Advisory firm recommends inclusive economic growth to facilitate transformation

23rd March 2018

By: Marleny Arnoldi

Creamer Media Contributing Editor Online


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International investment in the South African mining industry remains a key factor in the development of the country’s mineral resources. Consequently, one of the challenges in the proposed amendments to the mining charter scorecard relates to the ownership structures and the limited capacity of local black business’ to invest in mining; say social sustainability experts Managing Transformation Solutions (MTS).

“Decision-makers should develop policies that will engender inclusive economic growth which will result in broad transformation. Strict regulatory requirements dictating ownership structures and business strategies have not delivered economic growth in jurisdictions where it has been implemented,” MTS CEO Maritha Erasmus tells Mining Weekly.

She adds that if South Africa wants to be established as a significant global player, it needs a vibrant economy with a broad tax payer base.

Erasmus believes that the country’s mineral reserves remain relatively untapped because of investors not having the confidence to invest on a long-term basis.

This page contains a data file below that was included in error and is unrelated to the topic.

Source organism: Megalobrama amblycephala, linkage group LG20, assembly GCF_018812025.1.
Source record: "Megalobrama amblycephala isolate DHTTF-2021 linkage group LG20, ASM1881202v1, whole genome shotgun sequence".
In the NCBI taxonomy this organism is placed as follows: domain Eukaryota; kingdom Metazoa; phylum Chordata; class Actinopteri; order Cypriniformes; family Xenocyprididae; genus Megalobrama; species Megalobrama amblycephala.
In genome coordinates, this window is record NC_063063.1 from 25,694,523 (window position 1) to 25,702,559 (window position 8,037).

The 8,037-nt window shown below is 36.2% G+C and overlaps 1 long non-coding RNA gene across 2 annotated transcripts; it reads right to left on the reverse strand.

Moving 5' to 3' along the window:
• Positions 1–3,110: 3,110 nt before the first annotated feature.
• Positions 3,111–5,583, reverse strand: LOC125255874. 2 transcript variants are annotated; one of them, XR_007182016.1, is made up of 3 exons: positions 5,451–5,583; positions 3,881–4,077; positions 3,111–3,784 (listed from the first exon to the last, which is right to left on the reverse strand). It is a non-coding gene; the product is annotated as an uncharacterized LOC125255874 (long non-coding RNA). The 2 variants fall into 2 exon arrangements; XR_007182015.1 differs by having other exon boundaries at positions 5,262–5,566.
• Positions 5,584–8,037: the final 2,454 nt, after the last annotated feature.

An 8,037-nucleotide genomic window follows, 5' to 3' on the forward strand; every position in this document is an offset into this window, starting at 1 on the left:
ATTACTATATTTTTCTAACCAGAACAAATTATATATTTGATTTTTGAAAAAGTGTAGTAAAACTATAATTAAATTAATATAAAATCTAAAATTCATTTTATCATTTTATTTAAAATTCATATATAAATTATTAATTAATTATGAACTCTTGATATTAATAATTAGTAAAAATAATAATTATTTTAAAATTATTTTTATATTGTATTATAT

“Money flows like electricity – where there is the least resistance,” she enthuses, noting that Botswana, for example, with its focus on inclusive economic growth, has an investor-friendly environment, owing to stable regulations assisting in creating jobs and localising procurement to generate an economy that has a positive cash flow.

“Transformation efforts are key to overcoming the inequities of the past, but the focus should be on driving economic growth to stimulate a competitive economy not redistribution of existing wealth. It is not a sustainable approach.” Erasmus avers.

South Africa has an opportunity, owing to its broad-based black economic-empowerment regulations, to be world leaders in effectively achieving inclusive economic growth through the advancement of localisation, skills development and diversity – the same issues that are part of a global conversation for socioeconomic sustainability.

“If managed with inclusive economic growth in mind, transformation could be testament to how socioeconomic development can be successfully implemented,. It should be considered less of a challenge and more as gaining a competitive edge.”

Erasmus adds that some mining companies perceive socioeconomic development and transformation as largely solely South African issues, owing to these areas having been politicised, yet, industries and companies worldwide deal with similar issues.

Intelligence Aiding Transformation

While Mining Charter III, which will affect transformation requirements in South Africa, is currently under review, MTS is assisting clients to undertake gap analysis initiatives.

Gap analysis entails assessing on-the-ground statistics pertaining to socioeconomic development progress by comparing them with the proposed charter requirements, particularly those pertaining to employment equity, skills development and small, medium-sized and microenterprise (SMME) development.

Erasmus says the challenge of tracking socioeconomic development compliance progress is the cost and time required for the implementation of such strategies and the consequent reporting.